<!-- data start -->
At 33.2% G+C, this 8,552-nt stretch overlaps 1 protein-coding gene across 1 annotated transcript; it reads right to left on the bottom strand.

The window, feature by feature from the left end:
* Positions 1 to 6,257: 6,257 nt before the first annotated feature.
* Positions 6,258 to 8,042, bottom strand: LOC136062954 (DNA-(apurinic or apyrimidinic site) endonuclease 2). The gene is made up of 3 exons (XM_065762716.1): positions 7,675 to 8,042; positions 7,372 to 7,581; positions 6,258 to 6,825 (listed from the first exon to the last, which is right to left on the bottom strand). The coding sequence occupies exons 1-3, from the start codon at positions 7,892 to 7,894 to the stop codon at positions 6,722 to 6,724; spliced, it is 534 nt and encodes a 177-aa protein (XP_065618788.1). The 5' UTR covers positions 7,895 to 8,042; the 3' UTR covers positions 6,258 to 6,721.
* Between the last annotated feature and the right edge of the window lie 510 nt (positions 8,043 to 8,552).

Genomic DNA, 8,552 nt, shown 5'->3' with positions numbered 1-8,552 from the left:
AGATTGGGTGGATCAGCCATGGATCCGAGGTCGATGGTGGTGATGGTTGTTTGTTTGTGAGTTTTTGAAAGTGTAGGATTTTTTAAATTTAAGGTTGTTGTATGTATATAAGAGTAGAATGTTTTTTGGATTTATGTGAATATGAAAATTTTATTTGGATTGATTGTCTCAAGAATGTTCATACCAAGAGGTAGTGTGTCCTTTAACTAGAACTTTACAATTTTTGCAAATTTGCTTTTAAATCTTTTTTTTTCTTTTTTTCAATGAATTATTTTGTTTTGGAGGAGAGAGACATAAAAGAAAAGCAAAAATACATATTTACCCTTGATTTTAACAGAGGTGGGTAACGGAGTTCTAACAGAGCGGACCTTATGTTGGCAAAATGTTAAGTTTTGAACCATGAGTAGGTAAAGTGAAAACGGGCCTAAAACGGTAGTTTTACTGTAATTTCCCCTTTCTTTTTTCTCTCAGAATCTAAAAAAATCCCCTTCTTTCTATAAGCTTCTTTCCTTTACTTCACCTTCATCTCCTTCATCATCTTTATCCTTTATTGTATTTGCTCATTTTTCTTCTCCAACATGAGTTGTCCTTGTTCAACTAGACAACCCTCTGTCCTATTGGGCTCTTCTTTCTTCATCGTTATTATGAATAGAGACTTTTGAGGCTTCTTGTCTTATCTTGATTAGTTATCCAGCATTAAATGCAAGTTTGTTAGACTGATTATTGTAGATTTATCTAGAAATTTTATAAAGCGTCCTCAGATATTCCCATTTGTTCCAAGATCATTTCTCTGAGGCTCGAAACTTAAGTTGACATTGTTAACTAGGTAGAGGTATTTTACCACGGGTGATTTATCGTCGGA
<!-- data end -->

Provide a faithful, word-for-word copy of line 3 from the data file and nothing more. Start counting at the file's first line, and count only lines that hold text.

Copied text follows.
* Positions 1 to 6,257: 6,257 nt before the first annotated feature.